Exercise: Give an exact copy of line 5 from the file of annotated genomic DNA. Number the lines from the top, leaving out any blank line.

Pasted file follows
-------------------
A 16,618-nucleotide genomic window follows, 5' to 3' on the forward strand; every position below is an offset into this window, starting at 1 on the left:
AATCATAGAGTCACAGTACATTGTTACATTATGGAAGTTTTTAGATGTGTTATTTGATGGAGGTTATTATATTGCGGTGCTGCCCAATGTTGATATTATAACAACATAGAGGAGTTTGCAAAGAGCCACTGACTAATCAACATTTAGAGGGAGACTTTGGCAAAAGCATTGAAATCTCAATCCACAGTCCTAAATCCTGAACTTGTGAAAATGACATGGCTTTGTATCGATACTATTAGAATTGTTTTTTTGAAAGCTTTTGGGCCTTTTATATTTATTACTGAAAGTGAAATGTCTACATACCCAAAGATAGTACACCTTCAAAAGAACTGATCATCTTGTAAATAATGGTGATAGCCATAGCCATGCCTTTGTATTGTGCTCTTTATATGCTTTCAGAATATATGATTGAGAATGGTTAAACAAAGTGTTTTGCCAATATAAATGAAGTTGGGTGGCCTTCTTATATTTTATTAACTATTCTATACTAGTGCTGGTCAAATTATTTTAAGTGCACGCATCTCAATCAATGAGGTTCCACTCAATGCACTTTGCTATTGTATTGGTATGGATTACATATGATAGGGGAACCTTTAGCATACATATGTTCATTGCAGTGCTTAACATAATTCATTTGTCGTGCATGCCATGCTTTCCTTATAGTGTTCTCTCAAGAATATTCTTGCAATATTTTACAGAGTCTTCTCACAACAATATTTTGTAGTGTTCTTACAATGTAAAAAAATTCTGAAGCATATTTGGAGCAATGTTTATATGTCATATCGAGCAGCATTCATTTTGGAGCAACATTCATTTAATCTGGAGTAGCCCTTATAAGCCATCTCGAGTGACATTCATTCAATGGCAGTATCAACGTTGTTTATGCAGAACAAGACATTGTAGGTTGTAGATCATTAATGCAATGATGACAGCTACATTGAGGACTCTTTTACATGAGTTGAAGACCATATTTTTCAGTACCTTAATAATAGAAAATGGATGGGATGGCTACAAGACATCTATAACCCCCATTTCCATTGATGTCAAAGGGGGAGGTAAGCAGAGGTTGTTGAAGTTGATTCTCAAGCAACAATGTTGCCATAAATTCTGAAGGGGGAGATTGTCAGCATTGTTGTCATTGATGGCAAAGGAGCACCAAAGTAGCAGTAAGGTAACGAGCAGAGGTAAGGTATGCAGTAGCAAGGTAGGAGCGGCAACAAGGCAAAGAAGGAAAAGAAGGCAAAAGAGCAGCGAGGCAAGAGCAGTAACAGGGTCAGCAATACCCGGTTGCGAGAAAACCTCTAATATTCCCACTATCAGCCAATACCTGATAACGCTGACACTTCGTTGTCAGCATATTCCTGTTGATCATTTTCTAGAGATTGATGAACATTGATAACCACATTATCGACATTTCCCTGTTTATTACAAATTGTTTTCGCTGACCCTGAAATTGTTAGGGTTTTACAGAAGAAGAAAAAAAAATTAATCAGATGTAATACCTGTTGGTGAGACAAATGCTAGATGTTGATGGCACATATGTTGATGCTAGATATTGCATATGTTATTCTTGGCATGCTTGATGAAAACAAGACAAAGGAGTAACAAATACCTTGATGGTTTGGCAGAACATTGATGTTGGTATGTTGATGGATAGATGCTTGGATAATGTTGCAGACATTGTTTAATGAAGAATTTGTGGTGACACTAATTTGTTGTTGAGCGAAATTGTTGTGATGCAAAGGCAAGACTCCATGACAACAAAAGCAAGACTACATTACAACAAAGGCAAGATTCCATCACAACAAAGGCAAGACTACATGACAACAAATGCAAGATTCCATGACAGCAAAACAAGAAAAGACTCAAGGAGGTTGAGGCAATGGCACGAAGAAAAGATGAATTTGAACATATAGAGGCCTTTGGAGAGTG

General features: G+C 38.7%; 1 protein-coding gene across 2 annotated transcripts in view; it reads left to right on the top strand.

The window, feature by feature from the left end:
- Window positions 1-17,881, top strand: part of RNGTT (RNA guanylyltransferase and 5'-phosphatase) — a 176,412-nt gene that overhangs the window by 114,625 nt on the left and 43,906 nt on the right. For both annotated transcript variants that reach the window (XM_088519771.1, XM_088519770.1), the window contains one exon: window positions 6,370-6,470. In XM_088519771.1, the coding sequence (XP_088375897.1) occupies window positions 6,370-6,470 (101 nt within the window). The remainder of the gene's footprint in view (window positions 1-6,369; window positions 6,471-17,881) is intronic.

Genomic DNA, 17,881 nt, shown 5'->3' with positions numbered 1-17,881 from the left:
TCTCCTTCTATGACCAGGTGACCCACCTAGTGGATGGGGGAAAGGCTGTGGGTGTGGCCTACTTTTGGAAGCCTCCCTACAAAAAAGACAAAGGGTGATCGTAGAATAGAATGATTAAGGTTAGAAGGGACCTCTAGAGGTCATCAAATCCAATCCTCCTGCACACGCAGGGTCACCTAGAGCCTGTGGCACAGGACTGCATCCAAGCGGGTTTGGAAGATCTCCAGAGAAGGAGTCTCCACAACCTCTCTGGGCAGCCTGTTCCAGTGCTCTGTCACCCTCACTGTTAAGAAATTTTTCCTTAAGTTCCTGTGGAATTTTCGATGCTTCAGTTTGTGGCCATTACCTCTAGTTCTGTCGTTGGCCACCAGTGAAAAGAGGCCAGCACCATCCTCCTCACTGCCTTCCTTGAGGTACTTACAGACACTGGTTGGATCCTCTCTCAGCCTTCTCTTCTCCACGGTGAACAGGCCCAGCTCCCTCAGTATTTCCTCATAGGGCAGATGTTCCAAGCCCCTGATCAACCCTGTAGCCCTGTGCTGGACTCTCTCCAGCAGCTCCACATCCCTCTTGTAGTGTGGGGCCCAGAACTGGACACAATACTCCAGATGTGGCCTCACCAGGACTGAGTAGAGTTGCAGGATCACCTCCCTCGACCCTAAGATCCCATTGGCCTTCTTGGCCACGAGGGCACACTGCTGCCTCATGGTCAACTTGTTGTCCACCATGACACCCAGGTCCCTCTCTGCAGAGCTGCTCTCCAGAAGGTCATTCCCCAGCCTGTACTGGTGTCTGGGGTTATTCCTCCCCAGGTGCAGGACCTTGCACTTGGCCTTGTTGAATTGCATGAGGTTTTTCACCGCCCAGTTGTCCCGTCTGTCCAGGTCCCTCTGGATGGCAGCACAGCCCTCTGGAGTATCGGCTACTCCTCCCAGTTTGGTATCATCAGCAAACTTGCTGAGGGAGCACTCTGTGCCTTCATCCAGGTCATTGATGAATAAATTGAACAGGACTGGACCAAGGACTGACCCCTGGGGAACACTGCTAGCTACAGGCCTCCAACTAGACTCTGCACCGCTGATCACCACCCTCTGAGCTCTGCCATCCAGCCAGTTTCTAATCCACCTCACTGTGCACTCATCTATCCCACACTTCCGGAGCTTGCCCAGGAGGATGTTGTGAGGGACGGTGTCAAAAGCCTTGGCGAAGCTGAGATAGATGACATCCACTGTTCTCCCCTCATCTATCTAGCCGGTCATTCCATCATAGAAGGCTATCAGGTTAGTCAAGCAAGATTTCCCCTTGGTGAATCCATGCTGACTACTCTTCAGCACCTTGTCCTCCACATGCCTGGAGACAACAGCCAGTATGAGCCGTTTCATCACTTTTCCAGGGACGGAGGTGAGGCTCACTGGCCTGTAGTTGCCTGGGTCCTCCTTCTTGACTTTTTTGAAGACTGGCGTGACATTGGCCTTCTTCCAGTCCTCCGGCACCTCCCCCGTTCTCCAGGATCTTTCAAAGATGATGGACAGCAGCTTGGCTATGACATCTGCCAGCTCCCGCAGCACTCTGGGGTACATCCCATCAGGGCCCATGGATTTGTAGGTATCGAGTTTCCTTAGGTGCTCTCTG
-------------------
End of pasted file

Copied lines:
- Window positions 1-17,881, top strand: part of RNGTT (RNA guanylyltransferase and 5'-phosphatase) — a 176,412-nt gene that overhangs the window by 114,625 nt on the left and 43,906 nt on the right. For both annotated transcript variants that reach the window (XM_088519771.1, XM_088519770.1), the window contains one exon: window positions 6,370-6,470. In XM_088519771.1, the coding sequence (XP_088375897.1) occupies window positions 6,370-6,470 (101 nt within the window). The remainder of the gene's footprint in view (window positions 1-6,369; window positions 6,471-17,881) is intronic.